Sobhan also highlighted what Goldman Sachs, JP Morgan, or PwC are saying about Bangladesh. 

“They are all saying Bangladesh is the country to go to. And I think it is for us — for the private sector, the government, and civil society — to respond to this opportunity,” he said.

Rubana Huq said the country needs to seriously think about education. 

“Yes, our literacy rates have gone up, yes, we have done well, but we still face the challenges of eligibility and employability and so you know these are challenges that we need to actually address going forward,” she added.

Income inequality is another problem that Bangladesh has to address in the coming years, according to Tamara Abed. 

“We have had growth and prosperity, but that prosperity has not necessarily trickled down to everyone,” she said.

Mozena echoed the need to address inequality, adding that progress is being made through connectivity, which is allowing people in distant parts of the country to better participate in and benefit from the economic success. 

“For whatever reason, and I honestly have no idea, the story of Bangladesh does not get told enough, and I often think Bangladeshis themselves sometimes do not appreciate what they have accomplished and are accomplishing, and sometimes feel inferior,” Mozena said. 

“I tell my Bangladeshi friends: Do not compare yourself to your immediate neighbours, forget about that. You compare yourself to Southeast Asia — Thailand, Malaysia and Vietnam,” he said.


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Rule of law crucial for boosting FDI 

Foreign Direct Investment (FDI) is going to be extremely important for Bangladesh to move into the next phase of development, according to Farooq Sobhan. 

“We really need to gear ourselves and press the right buttons. One very important button which we need to press is our ability to leverage the Bangladeshi diaspora. How can we make use of these people in helping Bangladesh move to the next level?” he said.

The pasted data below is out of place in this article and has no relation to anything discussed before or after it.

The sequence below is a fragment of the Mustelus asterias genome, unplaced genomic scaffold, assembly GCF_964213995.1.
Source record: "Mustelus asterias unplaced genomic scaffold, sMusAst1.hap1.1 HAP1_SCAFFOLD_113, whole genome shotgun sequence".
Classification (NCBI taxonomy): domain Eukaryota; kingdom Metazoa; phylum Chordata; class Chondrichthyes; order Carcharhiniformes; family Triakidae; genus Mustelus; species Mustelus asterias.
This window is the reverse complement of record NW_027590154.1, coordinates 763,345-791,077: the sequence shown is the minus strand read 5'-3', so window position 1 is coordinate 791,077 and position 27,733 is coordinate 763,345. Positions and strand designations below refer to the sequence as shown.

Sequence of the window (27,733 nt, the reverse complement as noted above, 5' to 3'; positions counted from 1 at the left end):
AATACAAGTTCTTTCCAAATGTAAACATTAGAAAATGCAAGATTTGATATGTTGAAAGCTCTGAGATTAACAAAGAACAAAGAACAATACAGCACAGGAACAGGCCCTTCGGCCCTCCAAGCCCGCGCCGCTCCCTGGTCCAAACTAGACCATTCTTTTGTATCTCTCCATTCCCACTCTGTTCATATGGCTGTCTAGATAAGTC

Dan Mozena said rule of law is vital for continued investment in Bangladesh. 

“This has been a focus of US partnership with the country — judicial reform and strengthening the access of people to the judicial process, and enhancing rule of law,” he added.

Sobhan also stressed investing more in public diplomacy.

“We see a key role being played by the US, Japan, India and China in the development of the country's infrastructure, which is going to be the key, in my view, to our progress and development,” he explained.

“Diplomacy has been something in which Bangladesh has invested heavily and I think we have reaped rich dividends,” he added.

The career diplomat also spoke about regional cooperation, economic integration, and connectivity.

Drawing comparisons to the Association of Southeast Asian Nations (ASEAN) bloc, he said South Asian countries are lagging behind in terms of trade. 

“Trade within the region is less than 5% of our total trade. So, there is enormous opportunity for connectivity and integration, and we are seeing that happen, for example, in the energy sector,” Sobhan said.

Bangladesh today is importing power from India, and is looking to do so also from Nepal and Bhutan. 

“So having a seamless energy grid cutting through the region could help enormously. In terms of transport, railway, and road links, we could do that not only within South Asia but to connect ourselves with ASEAN,” he suggested. 

The former foreign secretary urged breathing fresh life into some of the regional organizations that link the countries of South Asia.